Here are the 50 states, ranked from “most shortchanged” to “least shortchanged” by the U.S. government. The ranking is based on an index combining: (i) votes in the Electoral College per state resident and (ii) benefits received per tax dollars paid to the federal government.
Source: New York Times.
What has the flawed financial system cost the U.S. economy? Here’s your receipt:
Read the accounting by Econ4’s Jerry Epstein together with Juan Montecino here. Excerpt follows:
A healthy financial system is one that channels finance to productive investment, helps families save for and finance big expenses such as higher education and retirement, provides products such as insurance to help reduce risk, creates sufficient amounts of useful liquidity, runs an efficient payments mechanism, and generates financial innovations to do all these useful things more cheaply and effectively. All of these functions are crucial to a stable and productive market economy. But after decades of deregulation, the current U.S. financial system has evolved into a highly speculative system that has failed rather spectacularly at performing these critical tasks.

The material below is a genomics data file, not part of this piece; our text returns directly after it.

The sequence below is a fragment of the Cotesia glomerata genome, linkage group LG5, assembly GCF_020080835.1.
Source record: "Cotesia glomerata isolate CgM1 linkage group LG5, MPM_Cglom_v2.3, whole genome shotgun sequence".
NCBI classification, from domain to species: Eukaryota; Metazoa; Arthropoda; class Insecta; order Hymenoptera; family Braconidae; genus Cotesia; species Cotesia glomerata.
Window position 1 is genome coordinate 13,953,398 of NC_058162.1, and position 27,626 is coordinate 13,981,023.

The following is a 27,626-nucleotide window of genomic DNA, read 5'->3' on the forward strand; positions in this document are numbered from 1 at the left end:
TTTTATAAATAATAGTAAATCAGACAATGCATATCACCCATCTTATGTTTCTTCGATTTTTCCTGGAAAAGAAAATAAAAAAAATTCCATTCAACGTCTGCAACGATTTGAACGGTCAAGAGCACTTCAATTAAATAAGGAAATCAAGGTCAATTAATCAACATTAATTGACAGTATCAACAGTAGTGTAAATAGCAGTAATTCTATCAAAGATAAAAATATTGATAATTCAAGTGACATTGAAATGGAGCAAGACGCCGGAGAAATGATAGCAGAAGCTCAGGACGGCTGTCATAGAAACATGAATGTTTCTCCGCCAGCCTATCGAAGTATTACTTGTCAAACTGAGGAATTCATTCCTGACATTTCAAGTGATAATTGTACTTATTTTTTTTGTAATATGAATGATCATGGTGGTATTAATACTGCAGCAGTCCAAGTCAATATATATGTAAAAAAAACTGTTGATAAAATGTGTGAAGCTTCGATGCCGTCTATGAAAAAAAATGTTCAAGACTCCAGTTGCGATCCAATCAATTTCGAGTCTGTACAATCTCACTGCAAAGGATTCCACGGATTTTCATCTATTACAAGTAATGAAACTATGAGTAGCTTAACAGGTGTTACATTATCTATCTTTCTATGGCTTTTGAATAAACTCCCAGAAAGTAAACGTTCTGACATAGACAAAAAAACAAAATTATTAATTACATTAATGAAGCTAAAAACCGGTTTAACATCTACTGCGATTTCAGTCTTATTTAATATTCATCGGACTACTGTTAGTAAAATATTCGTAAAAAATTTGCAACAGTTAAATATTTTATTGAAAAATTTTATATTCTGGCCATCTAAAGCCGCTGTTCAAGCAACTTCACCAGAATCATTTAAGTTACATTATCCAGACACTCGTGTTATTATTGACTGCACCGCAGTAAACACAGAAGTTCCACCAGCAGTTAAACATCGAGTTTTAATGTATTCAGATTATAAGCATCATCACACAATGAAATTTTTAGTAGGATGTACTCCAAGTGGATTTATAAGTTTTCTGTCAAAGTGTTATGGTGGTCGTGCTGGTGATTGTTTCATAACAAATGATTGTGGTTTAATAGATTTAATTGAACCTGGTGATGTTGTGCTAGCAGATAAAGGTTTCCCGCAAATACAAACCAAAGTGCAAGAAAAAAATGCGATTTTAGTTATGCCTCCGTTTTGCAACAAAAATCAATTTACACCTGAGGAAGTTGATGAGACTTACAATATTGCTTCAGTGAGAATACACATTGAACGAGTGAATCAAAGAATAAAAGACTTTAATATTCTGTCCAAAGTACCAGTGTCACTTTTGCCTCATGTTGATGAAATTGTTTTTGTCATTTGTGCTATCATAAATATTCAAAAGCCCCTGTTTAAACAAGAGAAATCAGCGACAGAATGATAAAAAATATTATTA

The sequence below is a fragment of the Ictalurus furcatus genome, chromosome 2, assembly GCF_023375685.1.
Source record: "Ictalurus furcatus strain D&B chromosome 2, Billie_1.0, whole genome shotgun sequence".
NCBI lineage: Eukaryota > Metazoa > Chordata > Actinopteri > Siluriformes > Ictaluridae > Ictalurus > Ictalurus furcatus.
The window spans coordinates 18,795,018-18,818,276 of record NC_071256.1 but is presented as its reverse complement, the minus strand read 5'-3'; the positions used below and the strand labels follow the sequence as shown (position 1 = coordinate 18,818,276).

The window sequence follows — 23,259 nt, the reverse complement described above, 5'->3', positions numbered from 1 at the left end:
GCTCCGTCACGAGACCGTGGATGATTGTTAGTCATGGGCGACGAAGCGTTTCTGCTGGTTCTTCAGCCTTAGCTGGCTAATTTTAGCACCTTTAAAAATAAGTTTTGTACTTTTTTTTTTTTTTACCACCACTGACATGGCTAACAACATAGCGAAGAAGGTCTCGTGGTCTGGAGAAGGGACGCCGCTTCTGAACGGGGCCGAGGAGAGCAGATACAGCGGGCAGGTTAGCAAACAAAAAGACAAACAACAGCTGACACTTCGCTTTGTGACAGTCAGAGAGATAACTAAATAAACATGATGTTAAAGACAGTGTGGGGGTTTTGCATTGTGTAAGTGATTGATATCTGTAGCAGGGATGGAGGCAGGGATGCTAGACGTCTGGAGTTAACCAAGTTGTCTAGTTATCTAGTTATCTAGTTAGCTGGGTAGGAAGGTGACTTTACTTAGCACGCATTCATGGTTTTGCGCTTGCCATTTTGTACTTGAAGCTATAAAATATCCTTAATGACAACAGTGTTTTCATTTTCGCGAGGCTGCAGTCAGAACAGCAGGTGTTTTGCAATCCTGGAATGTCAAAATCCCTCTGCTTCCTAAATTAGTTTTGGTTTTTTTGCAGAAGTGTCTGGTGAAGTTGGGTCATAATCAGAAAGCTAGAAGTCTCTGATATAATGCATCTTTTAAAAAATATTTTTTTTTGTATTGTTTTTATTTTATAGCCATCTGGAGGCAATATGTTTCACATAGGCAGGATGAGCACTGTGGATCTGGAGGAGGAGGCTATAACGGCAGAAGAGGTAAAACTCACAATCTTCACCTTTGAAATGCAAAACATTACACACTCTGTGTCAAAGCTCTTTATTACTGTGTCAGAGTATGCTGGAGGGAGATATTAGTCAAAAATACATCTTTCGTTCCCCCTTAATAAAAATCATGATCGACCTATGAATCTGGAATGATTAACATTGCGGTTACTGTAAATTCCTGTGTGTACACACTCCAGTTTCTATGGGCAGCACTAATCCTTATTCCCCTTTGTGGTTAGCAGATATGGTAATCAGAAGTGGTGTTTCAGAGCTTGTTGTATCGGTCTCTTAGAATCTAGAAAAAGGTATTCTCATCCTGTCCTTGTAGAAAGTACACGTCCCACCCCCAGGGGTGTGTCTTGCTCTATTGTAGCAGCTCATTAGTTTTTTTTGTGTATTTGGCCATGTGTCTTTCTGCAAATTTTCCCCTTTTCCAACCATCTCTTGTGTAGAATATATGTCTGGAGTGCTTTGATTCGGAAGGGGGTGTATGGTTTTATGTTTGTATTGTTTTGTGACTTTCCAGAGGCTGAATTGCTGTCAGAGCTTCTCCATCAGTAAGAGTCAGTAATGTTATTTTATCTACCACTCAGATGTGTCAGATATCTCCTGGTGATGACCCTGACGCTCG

What has this flawed financial system cost the U.S. economy? How much have American families, taxpayers, and businesses been “overcharged” as a result of these questionable financial activities? In this report, we estimate these costs by analyzing three components: (1) rents, or excess profits; (2) misallocation costs, or the price of diverting resources away from non-financial activities; and (3) crisis costs, meaning the cost of the 2008 financial crisis.
It’s time to start sharing some of the great entries we’ve received in the Econ4 Video Remix Contest. Stay tuned for more!
Entries received by February 1, 2016, are eligible for cash prizes. You can enter here.
Econ4’s Gar Alperovitz on building the new economy from the bottom up:
Deepening economic and social pain are producing the kinds of conditions from which various new forms of democratization—of ownership, wealth and institutions—are beginning to emerge. The challenge is to develop a broad strategy that not only ends the downward spiral but also gives rise to something different: steadily changing who actually owns the system, beginning at the bottom and working up.
Read more here.
A primer on the defects of GDP as a measure of economic well-being, from Econ4’s James Boyce:
Source: The Real News Network.
Stephen Colbert finds common ground between liberals and conservatives: blame immigrants for climate change.
Hear Robert F. Kennedy’s words, just as compelling today as when they were spoken shortly before his assassination in 1968:
A new video from the Center for a New American Dream.